Despite the gutsy drive it showed at its developer conference this week, Samsung lacks a cohesive software strategy to win the software war ahead.
Samsung is aggressive, ambitious, but not well positioned. It wants to create a global digital platform that links its smartphones, tablets, TVs, and more, but it lacks what its archrival Apple has -- a unifying, proprietary operating system to tie them together.
I give the Korean giant kudos on several fronts. It got out ahead of Apple in delivering an iconic superphone with its Galaxy S4 and Note handsets. It also was first to market with a well designed, branded smart watch.
At its developer conference this week, Samsung said it will tie together its smartphones, tablets, and smart TVs into a giant global platform for developers. But under the hood, the company is offering a mess of separate mobile, TV, services, and now new "multiscreen" SDKs. They support, in part, Android, iOS, Windows, the Mac, Linux, and even sometimes BlackBerry environments.
If I were a software developer I would not know where to begin. It's unclear how to create a "write once, run anywhere" app that works across Samsung mobile and TV products. And nothing was said at the developer conference about tying in its smart watches, for which it has yet to ship an SDK.
More importantly, Samsung is ambitiously developing payment and online advertising services as part of its offerings. But it's not clear how these will work in a world dominated by Google and other players.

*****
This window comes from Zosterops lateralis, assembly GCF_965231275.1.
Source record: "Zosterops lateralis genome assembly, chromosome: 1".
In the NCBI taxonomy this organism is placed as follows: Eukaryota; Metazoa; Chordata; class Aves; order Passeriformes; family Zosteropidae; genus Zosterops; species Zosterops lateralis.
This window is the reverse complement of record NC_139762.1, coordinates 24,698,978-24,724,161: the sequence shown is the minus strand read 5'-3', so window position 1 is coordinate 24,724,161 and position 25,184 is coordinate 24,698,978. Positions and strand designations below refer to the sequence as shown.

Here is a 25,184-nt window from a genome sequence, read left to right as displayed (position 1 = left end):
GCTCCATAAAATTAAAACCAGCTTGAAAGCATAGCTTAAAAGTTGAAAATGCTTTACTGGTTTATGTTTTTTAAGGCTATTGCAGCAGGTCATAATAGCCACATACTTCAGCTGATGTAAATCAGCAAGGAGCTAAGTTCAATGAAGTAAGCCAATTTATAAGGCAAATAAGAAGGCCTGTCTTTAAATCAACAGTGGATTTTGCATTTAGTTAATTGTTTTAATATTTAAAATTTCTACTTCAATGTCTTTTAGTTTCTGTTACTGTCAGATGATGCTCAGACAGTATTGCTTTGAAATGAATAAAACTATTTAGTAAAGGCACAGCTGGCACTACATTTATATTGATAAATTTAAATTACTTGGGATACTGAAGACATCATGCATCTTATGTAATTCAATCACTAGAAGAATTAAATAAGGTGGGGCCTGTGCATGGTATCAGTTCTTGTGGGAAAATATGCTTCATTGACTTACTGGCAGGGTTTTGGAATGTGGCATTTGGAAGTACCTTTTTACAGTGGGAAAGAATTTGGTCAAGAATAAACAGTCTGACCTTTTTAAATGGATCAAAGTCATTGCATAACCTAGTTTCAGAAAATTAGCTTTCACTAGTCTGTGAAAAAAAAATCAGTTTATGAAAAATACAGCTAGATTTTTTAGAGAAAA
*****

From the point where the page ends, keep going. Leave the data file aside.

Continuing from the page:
For its part, Apple has the luxury of a single iOS operating system it controls. However, it is unclear when or if it will try to launch an iTV or an iWatch.
Indeed, you could make the case Apple has lost its edge. Since the original iPhone and iPad it has delivered only incremental advances. Entering the TV market may represent too big a leap in global supply chains even for Apple. While Apple's iTunes leads the pack in digital media, it has no real play in online advertising and payments, and let's not even talk about location-based services.
Google is really the best positioned to offer the broadest platform. It owns Android and has a deep set of relatively well established web services from email to apps, maps, storage, payment, and advertising services.
In the end Samsung wants to own the digital world but is too far away from owning the software underpinnings to make it happen. Apple has a great position but seems to have lost its chutzpah. The next war is Google's to lose.